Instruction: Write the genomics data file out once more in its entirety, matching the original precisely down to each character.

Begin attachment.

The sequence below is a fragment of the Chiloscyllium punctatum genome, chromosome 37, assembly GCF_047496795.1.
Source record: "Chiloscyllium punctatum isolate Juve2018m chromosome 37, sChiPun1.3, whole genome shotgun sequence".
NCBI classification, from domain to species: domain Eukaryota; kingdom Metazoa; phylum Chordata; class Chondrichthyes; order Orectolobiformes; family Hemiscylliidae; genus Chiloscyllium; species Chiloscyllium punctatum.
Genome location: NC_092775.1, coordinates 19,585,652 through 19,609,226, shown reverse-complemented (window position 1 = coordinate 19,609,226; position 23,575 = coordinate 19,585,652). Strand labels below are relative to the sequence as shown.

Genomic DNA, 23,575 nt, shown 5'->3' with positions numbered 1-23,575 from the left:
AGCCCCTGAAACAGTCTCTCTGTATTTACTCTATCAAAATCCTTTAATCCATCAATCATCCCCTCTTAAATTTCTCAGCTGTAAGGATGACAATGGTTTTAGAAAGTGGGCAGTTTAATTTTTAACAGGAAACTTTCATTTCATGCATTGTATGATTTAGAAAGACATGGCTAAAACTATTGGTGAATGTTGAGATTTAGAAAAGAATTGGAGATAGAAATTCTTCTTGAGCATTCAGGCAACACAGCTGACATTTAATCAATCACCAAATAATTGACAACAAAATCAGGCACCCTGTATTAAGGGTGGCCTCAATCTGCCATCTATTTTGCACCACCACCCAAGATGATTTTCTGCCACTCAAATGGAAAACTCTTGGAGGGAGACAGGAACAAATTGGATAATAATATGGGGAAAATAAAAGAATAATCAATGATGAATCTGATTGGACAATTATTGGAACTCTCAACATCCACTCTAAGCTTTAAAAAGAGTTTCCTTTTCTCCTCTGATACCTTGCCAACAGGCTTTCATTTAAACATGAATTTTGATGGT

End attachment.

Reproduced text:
The sequence below is a fragment of the Chiloscyllium punctatum genome, chromosome 37, assembly GCF_047496795.1.
Source record: "Chiloscyllium punctatum isolate Juve2018m chromosome 37, sChiPun1.3, whole genome shotgun sequence".
NCBI classification, from domain to species: domain Eukaryota; kingdom Metazoa; phylum Chordata; class Chondrichthyes; order Orectolobiformes; family Hemiscylliidae; genus Chiloscyllium; species Chiloscyllium punctatum.
Genome location: NC_092775.1, coordinates 19,585,652 through 19,609,226, shown reverse-complemented (window position 1 = coordinate 19,609,226; position 23,575 = coordinate 19,585,652). Strand labels below are relative to the sequence as shown.

Genomic DNA, 23,575 nt, shown 5'->3' with positions numbered 1-23,575 from the left:
AGCCCCTGAAACAGTCTCTCTGTATTTACTCTATCAAAATCCTTTAATCCATCAATCATCCCCTCTTAAATTTCTCAGCTGTAAGGATGACAATGGTTTTAGAAAGTGGGCAGTTTAATTTTTAACAGGAAACTTTCATTTCATGCATTGTATGATTTAGAAAGACATGGCTAAAACTATTGGTGAATGTTGAGATTTAGAAAAGAATTGGAGATAGAAATTCTTCTTGAGCATTCAGGCAACACAGCTGACATTTAATCAATCACCAAATAATTGACAACAAAATCAGGCACCCTGTATTAAGGGTGGCCTCAATCTGCCATCTATTTTGCACCACCACCCAAGATGATTTTCTGCCACTCAAATGGAAAACTCTTGGAGGGAGACAGGAACAAATTGGATAATAATATGGGGAAAATAAAAGAATAATCAATGATGAATCTGATTGGACAATTATTGGAACTCTCAACATCCACTCTAAGCTTTAAAAAGAGTTTCCTTTTCTCCTCTGATACCTTGCCAACAGGCTTTCATTTAAACATGAATTTTGATGGT